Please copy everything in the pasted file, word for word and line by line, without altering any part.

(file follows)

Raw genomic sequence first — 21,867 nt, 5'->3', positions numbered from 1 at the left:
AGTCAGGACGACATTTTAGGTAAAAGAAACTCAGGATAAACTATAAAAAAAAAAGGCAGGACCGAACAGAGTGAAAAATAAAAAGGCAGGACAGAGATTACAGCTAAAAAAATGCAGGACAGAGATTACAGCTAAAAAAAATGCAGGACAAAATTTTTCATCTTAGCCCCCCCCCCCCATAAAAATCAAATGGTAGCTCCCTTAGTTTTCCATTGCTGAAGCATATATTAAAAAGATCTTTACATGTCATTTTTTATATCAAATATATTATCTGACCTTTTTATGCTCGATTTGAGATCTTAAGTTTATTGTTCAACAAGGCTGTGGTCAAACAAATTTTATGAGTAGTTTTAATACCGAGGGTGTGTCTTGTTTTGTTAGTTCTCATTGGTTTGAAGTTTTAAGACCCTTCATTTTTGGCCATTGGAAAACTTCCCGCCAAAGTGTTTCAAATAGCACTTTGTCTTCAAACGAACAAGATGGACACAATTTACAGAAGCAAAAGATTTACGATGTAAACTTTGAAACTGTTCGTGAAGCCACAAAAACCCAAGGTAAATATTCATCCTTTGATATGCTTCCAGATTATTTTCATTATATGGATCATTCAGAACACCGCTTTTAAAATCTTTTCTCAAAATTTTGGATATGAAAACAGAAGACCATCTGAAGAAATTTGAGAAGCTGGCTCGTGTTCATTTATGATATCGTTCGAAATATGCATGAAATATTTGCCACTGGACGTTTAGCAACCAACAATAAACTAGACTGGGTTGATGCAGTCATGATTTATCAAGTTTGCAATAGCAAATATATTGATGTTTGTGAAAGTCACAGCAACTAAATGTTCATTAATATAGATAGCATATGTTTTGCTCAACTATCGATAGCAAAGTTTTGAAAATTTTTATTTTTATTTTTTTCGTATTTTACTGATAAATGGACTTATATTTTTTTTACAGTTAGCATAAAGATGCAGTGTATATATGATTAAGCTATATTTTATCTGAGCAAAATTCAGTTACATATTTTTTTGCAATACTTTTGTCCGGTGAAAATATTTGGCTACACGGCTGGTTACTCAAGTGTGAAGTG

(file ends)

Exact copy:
Raw genomic sequence first — 21,867 nt, 5'->3', positions numbered from 1 at the left:
AGTCAGGACGACATTTTAGGTAAAAGAAACTCAGGATAAACTATAAAAAAAAAAGGCAGGACCGAACAGAGTGAAAAATAAAAAGGCAGGACAGAGATTACAGCTAAAAAAATGCAGGACAGAGATTACAGCTAAAAAAAATGCAGGACAAAATTTTTCATCTTAGCCCCCCCCCCCCATAAAAATCAAATGGTAGCTCCCTTAGTTTTCCATTGCTGAAGCATATATTAAAAAGATCTTTACATGTCATTTTTTATATCAAATATATTATCTGACCTTTTTATGCTCGATTTGAGATCTTAAGTTTATTGTTCAACAAGGCTGTGGTCAAACAAATTTTATGAGTAGTTTTAATACCGAGGGTGTGTCTTGTTTTGTTAGTTCTCATTGGTTTGAAGTTTTAAGACCCTTCATTTTTGGCCATTGGAAAACTTCCCGCCAAAGTGTTTCAAATAGCACTTTGTCTTCAAACGAACAAGATGGACACAATTTACAGAAGCAAAAGATTTACGATGTAAACTTTGAAACTGTTCGTGAAGCCACAAAAACCCAAGGTAAATATTCATCCTTTGATATGCTTCCAGATTATTTTCATTATATGGATCATTCAGAACACCGCTTTTAAAATCTTTTCTCAAAATTTTGGATATGAAAACAGAAGACCATCTGAAGAAATTTGAGAAGCTGGCTCGTGTTCATTTATGATATCGTTCGAAATATGCATGAAATATTTGCCACTGGACGTTTAGCAACCAACAATAAACTAGACTGGGTTGATGCAGTCATGATTTATCAAGTTTGCAATAGCAAATATATTGATGTTTGTGAAAGTCACAGCAACTAAATGTTCATTAATATAGATAGCATATGTTTTGCTCAACTATCGATAGCAAAGTTTTGAAAATTTTTATTTTTATTTTTTTCGTATTTTACTGATAAATGGACTTATATTTTTTTTACAGTTAGCATAAAGATGCAGTGTATATATGATTAAGCTATATTTTATCTGAGCAAAATTCAGTTACATATTTTTTTGCAATACTTTTGTCCGGTGAAAATATTTGGCTACACGGCTGGTTACTCAAGTGTGAAGTG